All Products
Document Center

Redis memory usage analysis

Last Updated: Oct 10, 2017


Users often want to see the memory usage for data in their Redis instances.To make sure the normal use of online instances, we generally use bgsave to generate a dump.rdp file and then use this file with redis-rdb-tools and SQlite to perform a static analysis. The analysis process is simple and practical. Redis users can easily learn it.

Create a backup

If you are using a Redis client, run bgsave to generate an .rdb file.

If you have subscribed to an ApsaraDB for Redis instance, perform data backup and download the data on the console. The downloaded data is saved as an .rdb file. See the following figure for more information.

download backup file

Generate a memory snapshot

The redis-rdb-tools is a Python tool used to parse RDB files. It provides three main functions:

  • Generate memory snapshots.
  • Dump RDB files into JSON format.
  • Use standard diff tools to compare dump files.

When analyzing the memory use, we mainly use the memory snapshot generation function.

Install the redis-rdb-tools

You can install the redis-rdb-tools in either of the following two ways.

Install it from Python Package Index (PyPI)

  1. pip install rdbtools

Install it from source code

  1. git clone
  2. cd redis-rdb-tools
  3. sudo python install

Use redis-rdb-tools to generate a memory snapshot

Run the following command to generate a memory snapshot:

  1. rdb -c memory dump.rdb > memory.csv

The generated memory report is in CSV format. It contains database IDs, data types, keys, memory usage (bytes), and encoding. The memory usage consists of the key, value, and other values.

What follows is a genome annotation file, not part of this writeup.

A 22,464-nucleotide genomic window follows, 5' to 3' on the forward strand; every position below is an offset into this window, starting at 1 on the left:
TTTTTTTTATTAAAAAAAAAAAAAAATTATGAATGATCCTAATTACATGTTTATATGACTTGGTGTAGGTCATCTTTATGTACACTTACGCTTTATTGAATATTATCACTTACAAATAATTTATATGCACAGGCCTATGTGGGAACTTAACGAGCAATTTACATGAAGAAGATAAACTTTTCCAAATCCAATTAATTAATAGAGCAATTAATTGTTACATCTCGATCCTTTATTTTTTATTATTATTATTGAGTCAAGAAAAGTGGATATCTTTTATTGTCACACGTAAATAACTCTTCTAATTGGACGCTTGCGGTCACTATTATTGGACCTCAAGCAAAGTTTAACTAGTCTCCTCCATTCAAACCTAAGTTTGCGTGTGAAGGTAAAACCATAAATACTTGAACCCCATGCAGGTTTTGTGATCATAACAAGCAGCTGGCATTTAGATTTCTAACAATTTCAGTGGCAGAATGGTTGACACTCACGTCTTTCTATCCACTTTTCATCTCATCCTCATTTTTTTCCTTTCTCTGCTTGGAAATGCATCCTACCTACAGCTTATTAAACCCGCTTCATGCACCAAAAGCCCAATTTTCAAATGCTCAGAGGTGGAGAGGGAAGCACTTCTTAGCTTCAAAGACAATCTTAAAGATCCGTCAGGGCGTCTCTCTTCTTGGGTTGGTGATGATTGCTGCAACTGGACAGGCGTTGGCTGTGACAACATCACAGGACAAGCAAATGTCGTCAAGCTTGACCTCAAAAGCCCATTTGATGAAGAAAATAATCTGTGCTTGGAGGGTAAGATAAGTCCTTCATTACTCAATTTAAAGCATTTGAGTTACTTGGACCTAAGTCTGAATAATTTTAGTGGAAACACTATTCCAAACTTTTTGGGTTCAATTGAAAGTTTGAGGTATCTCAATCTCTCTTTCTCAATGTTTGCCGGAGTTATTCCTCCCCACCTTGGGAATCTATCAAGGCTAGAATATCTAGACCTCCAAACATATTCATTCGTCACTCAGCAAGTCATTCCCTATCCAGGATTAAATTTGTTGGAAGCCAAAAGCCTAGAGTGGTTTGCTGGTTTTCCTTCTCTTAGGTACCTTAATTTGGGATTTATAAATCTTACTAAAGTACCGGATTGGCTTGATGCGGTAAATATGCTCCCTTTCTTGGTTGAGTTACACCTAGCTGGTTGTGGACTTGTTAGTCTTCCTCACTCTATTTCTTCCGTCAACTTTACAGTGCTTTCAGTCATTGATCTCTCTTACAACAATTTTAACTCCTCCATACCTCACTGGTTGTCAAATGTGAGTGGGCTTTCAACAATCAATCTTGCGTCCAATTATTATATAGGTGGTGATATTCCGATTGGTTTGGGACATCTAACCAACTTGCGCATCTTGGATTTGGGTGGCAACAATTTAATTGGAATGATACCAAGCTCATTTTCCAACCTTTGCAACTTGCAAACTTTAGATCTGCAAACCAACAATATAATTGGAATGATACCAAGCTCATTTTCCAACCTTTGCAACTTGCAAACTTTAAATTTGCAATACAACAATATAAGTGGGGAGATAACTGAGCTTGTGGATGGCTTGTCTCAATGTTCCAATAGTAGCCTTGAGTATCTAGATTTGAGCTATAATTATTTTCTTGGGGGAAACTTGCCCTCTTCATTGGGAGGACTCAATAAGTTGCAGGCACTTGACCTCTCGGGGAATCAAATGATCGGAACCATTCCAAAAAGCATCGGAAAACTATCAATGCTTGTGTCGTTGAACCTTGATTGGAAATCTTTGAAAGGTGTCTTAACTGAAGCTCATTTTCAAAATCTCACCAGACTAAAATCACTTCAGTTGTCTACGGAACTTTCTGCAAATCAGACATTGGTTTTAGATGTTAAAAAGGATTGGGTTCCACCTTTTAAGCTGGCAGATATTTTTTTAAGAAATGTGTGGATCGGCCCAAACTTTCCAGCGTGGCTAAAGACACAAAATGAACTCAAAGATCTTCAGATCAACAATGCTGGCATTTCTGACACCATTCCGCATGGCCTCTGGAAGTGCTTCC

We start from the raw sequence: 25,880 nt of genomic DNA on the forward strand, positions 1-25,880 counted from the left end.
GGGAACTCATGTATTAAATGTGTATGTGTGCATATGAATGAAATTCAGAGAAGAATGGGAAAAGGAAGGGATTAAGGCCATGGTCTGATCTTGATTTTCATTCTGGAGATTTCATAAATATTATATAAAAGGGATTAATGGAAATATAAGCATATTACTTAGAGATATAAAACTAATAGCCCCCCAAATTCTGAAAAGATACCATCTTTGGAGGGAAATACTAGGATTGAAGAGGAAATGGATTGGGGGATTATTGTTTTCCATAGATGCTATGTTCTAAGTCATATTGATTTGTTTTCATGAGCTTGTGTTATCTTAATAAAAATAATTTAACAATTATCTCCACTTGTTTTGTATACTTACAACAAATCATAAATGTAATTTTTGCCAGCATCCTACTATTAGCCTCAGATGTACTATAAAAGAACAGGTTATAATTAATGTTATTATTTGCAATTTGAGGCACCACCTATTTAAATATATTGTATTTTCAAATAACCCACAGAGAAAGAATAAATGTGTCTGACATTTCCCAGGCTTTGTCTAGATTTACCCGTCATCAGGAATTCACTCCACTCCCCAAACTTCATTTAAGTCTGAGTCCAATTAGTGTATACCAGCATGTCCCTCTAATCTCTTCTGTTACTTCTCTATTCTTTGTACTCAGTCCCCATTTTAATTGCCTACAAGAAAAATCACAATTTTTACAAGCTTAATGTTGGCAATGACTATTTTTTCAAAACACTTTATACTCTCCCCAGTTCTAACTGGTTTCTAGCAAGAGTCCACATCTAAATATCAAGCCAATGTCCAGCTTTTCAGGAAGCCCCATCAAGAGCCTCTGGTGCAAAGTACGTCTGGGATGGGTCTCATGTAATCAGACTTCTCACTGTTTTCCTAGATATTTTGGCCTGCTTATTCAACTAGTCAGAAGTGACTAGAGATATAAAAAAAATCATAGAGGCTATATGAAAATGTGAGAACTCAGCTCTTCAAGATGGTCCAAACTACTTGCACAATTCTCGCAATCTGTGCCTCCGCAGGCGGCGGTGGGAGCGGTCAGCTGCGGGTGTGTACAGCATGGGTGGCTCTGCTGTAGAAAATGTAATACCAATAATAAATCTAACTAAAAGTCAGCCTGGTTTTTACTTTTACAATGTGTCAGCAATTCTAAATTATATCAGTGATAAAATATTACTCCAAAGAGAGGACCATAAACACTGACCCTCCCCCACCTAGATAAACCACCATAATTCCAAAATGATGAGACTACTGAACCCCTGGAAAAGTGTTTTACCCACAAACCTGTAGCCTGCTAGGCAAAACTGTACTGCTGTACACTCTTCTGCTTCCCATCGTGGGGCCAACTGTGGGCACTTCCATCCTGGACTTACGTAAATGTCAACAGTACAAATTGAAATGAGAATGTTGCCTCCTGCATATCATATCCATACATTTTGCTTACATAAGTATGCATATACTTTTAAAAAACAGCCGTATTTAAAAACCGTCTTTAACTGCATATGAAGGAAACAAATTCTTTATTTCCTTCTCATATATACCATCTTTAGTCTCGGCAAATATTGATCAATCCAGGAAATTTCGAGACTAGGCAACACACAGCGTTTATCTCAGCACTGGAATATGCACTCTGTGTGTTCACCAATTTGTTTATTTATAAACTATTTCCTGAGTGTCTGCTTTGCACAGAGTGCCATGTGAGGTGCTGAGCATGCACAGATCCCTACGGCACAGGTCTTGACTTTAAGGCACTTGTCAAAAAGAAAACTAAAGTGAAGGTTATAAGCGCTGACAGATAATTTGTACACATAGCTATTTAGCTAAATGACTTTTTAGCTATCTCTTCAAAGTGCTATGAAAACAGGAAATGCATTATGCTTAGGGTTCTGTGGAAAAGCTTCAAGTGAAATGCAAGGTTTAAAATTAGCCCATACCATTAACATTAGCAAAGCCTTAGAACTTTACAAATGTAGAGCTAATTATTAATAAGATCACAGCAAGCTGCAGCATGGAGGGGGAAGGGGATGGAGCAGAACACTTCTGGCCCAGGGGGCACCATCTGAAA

Note: The memory usage value is a theoretical approximation. Generally, it is slightly lower than the actual value.Here’s a sample memory.csv file:

  1. $head memory.csv
  2. database,type,key,size_in_bytes,encoding,num_elements,len_largest_element
  3. 0,string,"orderAt:377671748",96,string,8,8
  4. 0,string,"orderAt:413052773",96,string,8,8
  5. 0,sortedset,"Artical:Comments:7386",81740,skiplist,479,41
  6. 0,sortedset,"pay:id:18029",2443,ziplist,84,16
  7. 0,string,"orderAt:452389458",96,string,8,8

Analyze a memory snapshot

SQLite is a lightweight database. Import the previously generated .csv file into the database, and you can use SQL statements to easily perform various analyses on Redis memory data.

Import the .csv file

  1. sqlite3 memory.db
  2. sqlite> create table memory(database int,type varchar(128),key varchar(128),size_in_bytes int,encoding varchar(128),num_elements int,len_largest_element varchar(128));
  3. sqlite>.mode csv memory
  4. sqlite>.import memory.csv memory

Make analyses based on the imported data. Here are a few simple examples:

Query the number of keys

  1. sqlite>select count(*) from memory;

Query the total memory usage

  1. sqlite>select sum(size_in_bytes) from memory;

Query top 10 keys with highest memory usage

  1. sqlite>select * from memory order by size_in_bytes desc limit 10;

Query lists with over 1000 members

  1. sqlite>select * from memory where type='list' and num_elements > 1000 ;


You can easily perform static analyses on the memory usage of an ApsaraDB for Redis instance by using the redis-rdb-tools and SQLite. The process is simple. You only need to obtain the .rdb file.

  1. rdb -c memory dump.rdb > memory.csv;
  2. sqlite3 memory.db
  3. sqlite> create table memory(database int,type varchar(128),key varchar(128),size_in_bytes int,encoding varchar(128),num_elements int,len_largest_element varchar(128));
  4. sqlite>.mode csv memory
  5. sqlite>.import memory.csv memory

By using the preceding approach, a user found a list with over 10 GB data, and another user found a string value of over 43 MB. These analysis results addressed users’ concerns and helped them eliminate potential business risks and identify the bottlenecks of their business performance.